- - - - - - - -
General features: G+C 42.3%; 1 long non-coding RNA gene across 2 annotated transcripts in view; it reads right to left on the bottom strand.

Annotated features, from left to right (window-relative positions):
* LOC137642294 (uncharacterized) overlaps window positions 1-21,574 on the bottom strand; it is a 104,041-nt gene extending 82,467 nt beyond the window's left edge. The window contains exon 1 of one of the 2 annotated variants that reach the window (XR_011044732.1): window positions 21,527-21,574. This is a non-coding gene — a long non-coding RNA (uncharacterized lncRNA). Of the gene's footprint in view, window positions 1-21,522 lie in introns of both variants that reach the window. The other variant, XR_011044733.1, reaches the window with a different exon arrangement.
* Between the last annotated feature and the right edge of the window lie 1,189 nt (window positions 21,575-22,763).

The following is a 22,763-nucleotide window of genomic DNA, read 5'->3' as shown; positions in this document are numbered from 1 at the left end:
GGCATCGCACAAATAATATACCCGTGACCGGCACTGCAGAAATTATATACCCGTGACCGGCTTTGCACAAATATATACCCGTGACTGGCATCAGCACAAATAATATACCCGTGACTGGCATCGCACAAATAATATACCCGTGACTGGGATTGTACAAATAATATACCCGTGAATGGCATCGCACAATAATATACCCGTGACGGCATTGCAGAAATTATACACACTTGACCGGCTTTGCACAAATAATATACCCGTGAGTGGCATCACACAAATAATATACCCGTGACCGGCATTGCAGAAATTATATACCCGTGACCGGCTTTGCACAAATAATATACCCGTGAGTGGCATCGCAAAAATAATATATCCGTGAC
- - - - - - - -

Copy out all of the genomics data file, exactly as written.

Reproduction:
General features: G+C 42.3%; 1 long non-coding RNA gene across 2 annotated transcripts in view; it reads right to left on the bottom strand.

Annotated features, from left to right (window-relative positions):
* LOC137642294 (uncharacterized) overlaps window positions 1-21,574 on the bottom strand; it is a 104,041-nt gene extending 82,467 nt beyond the window's left edge. The window contains exon 1 of one of the 2 annotated variants that reach the window (XR_011044732.1): window positions 21,527-21,574. This is a non-coding gene — a long non-coding RNA (uncharacterized lncRNA). Of the gene's footprint in view, window positions 1-21,522 lie in introns of both variants that reach the window. The other variant, XR_011044733.1, reaches the window with a different exon arrangement.
* Between the last annotated feature and the right edge of the window lie 1,189 nt (window positions 21,575-22,763).

The following is a 22,763-nucleotide window of genomic DNA, read 5'->3' as shown; positions in this document are numbered from 1 at the left end:
GGCATCGCACAAATAATATACCCGTGACCGGCACTGCAGAAATTATATACCCGTGACCGGCTTTGCACAAATATATACCCGTGACTGGCATCAGCACAAATAATATACCCGTGACTGGCATCGCACAAATAATATACCCGTGACTGGGATTGTACAAATAATATACCCGTGAATGGCATCGCACAATAATATACCCGTGACGGCATTGCAGAAATTATACACACTTGACCGGCTTTGCACAAATAATATACCCGTGAGTGGCATCACACAAATAATATACCCGTGACCGGCATTGCAGAAATTATATACCCGTGACCGGCTTTGCACAAATAATATACCCGTGAGTGGCATCGCAAAAATAATATATCCGTGAC